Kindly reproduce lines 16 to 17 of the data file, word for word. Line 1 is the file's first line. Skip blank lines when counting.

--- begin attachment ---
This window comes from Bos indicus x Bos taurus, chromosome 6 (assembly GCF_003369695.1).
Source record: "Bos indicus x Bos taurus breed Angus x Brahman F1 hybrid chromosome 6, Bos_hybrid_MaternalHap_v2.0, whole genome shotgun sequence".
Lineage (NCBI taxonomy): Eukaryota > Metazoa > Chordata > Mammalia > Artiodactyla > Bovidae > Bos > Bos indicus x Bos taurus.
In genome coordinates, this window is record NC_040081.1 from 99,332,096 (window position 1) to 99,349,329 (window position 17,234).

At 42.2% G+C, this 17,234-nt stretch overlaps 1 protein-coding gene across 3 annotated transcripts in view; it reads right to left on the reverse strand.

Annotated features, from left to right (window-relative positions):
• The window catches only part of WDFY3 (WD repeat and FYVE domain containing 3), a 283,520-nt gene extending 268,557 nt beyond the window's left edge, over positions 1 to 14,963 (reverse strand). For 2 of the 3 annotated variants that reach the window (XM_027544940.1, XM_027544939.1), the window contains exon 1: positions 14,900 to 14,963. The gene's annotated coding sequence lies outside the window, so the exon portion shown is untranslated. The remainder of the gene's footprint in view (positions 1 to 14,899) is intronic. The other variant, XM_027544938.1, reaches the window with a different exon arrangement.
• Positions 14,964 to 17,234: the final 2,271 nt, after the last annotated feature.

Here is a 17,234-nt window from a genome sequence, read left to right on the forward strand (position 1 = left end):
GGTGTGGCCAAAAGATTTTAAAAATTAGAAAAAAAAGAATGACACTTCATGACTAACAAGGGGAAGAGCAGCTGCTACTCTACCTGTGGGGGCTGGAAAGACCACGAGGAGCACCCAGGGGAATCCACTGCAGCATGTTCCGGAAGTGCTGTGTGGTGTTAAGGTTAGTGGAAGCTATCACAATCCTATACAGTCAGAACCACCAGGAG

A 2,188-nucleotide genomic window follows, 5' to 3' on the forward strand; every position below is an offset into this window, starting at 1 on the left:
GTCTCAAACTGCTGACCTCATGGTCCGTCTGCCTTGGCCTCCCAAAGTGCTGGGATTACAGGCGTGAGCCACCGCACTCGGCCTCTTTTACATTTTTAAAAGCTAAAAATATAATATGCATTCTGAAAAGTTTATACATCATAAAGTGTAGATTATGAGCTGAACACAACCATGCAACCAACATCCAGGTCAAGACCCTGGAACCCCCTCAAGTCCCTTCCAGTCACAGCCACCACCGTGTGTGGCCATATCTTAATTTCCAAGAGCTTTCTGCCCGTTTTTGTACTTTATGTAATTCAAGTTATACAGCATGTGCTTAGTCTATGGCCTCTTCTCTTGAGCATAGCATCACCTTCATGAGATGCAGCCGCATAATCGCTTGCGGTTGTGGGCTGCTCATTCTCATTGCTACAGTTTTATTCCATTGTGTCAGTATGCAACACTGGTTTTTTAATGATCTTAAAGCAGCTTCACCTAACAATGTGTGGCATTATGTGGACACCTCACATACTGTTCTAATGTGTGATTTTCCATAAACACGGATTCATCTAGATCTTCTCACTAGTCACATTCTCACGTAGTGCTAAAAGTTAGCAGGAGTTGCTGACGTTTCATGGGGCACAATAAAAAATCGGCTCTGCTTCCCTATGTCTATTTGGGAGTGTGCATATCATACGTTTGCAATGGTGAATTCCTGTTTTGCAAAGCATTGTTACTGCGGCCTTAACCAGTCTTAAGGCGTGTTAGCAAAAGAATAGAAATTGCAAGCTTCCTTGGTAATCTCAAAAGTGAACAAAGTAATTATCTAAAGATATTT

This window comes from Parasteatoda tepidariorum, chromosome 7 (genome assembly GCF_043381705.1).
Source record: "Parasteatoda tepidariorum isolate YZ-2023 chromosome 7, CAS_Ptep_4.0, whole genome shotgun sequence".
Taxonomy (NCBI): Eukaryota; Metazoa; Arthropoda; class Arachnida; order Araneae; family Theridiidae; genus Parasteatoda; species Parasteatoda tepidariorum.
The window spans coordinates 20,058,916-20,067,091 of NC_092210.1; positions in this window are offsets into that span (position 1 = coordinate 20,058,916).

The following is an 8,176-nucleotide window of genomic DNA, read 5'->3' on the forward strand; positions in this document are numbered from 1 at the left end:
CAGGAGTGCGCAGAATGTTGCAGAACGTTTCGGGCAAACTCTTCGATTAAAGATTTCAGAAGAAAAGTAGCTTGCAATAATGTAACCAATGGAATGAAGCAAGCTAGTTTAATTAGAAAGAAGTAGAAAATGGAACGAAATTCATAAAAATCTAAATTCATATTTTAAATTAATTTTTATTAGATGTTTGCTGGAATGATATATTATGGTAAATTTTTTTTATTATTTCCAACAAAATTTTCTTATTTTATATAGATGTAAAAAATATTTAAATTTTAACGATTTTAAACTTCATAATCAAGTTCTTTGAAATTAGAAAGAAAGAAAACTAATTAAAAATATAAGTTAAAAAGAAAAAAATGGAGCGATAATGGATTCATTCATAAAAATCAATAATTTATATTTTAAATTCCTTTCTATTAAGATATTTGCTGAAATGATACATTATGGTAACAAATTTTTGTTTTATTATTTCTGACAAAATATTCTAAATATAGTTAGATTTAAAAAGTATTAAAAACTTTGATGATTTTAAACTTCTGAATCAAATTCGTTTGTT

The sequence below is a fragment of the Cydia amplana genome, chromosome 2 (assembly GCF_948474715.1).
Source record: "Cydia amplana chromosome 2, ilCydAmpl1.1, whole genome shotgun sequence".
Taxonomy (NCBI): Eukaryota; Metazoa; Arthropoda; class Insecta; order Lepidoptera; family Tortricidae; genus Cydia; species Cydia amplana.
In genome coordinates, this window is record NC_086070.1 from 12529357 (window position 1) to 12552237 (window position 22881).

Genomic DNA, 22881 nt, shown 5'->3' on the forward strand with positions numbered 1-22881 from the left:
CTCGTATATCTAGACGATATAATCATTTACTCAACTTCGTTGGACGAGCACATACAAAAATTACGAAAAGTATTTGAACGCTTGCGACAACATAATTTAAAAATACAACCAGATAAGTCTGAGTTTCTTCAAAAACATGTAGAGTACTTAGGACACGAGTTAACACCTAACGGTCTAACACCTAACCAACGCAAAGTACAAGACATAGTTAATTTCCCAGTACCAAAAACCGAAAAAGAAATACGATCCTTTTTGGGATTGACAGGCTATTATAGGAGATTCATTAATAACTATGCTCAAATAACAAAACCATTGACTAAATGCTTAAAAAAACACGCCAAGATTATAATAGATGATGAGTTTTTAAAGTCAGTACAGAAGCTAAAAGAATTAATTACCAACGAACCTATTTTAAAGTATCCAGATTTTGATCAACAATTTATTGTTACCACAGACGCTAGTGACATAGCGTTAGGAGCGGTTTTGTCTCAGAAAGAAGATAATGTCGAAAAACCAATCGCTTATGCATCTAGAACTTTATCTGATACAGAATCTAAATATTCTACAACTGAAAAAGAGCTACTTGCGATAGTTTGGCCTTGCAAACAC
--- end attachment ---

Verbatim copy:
The window spans coordinates 20,058,916-20,067,091 of NC_092210.1; positions in this window are offsets into that span (position 1 = coordinate 20,058,916).

The following is an 8,176-nucleotide window of genomic DNA, read 5'->3' on the forward strand; positions in this document are numbered from 1 at the left end: